“We’re hoping to identify potential biomarkers that would be useful for their clinical research,” she says.


Navigator program connects parents with resources for children on the autism spectrum

Robert Hock, College of Social Work
Portrait of Robert Hock

Carissa Stevens’ twin sons are one big bundle of energy, but after their first birthday, it was apparent they were on two different paths. Elijah was meeting all the developmental milestones while Malachi was not. A battery of tests confirmed a diagnosis of autism spectrum disorder.

“We didn’t know anyone who had children on the autism spectrum, and we didn’t have any resources,” Stevens recalls of that 2017 diagnosis. “We just didn’t know what was next in our lives.”

Then, Stevens happened upon a pilot study conducted by Robert Hock, a professor in the University of South Carolina’s College of Social Work. The study connected parents of newly diagnosed children with other parents who already had navigated the labyrinth of decisions that face every family with children on the spectrum.

The program has become a lifesaver for parents like Stevens.

“This program is designed to support families shortly after they’ve learned that their child is diagnosed with autism,” says Hock, who is an affiliate faculty member with USC’s Center for Autism and Neurodevelopment. “It’s delivered by experienced parents to parents to provide them with emotional support and help them understand what services are available and how to go about devoting family resources, time and talents to help their child have the best future they can have.”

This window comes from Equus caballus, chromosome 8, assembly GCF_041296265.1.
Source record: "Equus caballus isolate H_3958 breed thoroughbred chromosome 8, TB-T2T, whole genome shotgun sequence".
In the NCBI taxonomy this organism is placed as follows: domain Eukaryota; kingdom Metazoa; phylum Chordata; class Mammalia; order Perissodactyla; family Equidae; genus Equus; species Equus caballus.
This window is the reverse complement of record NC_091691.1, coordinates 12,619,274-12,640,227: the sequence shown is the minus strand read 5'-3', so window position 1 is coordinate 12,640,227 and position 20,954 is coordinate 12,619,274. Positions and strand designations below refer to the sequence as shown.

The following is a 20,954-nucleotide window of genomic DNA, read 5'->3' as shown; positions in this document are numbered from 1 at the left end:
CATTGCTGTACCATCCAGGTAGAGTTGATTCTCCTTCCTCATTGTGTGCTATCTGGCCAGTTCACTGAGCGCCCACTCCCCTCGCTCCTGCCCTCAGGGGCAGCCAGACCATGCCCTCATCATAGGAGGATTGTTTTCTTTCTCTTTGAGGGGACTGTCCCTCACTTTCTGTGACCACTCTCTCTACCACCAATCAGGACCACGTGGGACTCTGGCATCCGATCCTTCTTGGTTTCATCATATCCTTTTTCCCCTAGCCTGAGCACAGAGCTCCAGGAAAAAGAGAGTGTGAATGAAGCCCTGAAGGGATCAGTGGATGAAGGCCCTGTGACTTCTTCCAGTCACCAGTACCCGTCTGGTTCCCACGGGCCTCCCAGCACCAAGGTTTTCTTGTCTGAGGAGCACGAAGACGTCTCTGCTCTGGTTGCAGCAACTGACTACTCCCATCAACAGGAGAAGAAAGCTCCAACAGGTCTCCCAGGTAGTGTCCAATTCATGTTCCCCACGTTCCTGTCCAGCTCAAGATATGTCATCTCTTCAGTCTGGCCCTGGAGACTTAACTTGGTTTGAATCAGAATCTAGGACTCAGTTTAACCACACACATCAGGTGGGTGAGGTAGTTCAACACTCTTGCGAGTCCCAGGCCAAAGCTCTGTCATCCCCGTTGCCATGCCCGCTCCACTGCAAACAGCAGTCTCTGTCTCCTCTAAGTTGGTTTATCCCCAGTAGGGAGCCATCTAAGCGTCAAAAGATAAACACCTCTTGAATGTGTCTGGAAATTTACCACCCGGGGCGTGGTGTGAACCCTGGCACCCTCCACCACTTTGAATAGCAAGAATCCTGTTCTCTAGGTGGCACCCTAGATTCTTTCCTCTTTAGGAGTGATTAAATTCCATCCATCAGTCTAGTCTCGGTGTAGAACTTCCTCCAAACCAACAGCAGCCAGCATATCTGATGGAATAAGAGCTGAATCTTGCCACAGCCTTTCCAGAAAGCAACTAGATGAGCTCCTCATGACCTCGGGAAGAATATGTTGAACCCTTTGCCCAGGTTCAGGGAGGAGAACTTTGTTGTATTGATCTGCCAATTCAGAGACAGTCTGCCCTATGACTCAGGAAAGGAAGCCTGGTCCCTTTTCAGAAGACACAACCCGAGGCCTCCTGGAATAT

Along with helping parents quickly become familiar with treatment options and other resources, the Autism Parent Navigator program promotes positive mental health for caregivers. Ultimately, Hock hopes that data collected from the study, including outcomes for the children and mental health markers for parents and family caregivers, will create a blueprint to launch similar programs across the country.

“We’re hoping our findings can become an evidence-based practice that could be used by non-specialized caregivers at parent support organizations in all 50 states,” Hock says. “It could result in far better outcomes than parents just trying to do it on their own.”

About Navigator Program